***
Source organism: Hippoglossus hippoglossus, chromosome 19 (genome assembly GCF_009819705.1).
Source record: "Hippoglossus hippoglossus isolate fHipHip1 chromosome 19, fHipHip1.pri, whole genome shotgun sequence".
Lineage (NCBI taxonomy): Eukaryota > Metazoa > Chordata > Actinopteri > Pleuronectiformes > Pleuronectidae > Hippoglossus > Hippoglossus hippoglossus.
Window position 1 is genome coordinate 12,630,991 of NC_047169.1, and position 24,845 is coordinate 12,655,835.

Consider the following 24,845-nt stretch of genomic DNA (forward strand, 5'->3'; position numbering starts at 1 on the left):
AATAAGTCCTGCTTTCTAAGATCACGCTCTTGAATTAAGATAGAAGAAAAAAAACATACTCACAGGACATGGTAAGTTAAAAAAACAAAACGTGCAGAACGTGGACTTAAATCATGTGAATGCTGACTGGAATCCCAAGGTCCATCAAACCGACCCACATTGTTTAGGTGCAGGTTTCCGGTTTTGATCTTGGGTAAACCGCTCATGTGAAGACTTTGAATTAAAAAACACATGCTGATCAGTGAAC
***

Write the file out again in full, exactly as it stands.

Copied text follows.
Source organism: Hippoglossus hippoglossus, chromosome 19 (genome assembly GCF_009819705.1).
Source record: "Hippoglossus hippoglossus isolate fHipHip1 chromosome 19, fHipHip1.pri, whole genome shotgun sequence".
Lineage (NCBI taxonomy): Eukaryota > Metazoa > Chordata > Actinopteri > Pleuronectiformes > Pleuronectidae > Hippoglossus > Hippoglossus hippoglossus.
Window position 1 is genome coordinate 12,630,991 of NC_047169.1, and position 24,845 is coordinate 12,655,835.

Consider the following 24,845-nt stretch of genomic DNA (forward strand, 5'->3'; position numbering starts at 1 on the left):
AATAAGTCCTGCTTTCTAAGATCACGCTCTTGAATTAAGATAGAAGAAAAAAAACATACTCACAGGACATGGTAAGTTAAAAAAACAAAACGTGCAGAACGTGGACTTAAATCATGTGAATGCTGACTGGAATCCCAAGGTCCATCAAACCGACCCACATTGTTTAGGTGCAGGTTTCCGGTTTTGATCTTGGGTAAACCGCTCATGTGAAGACTTTGAATTAAAAAACACATGCTGATCAGTGAAC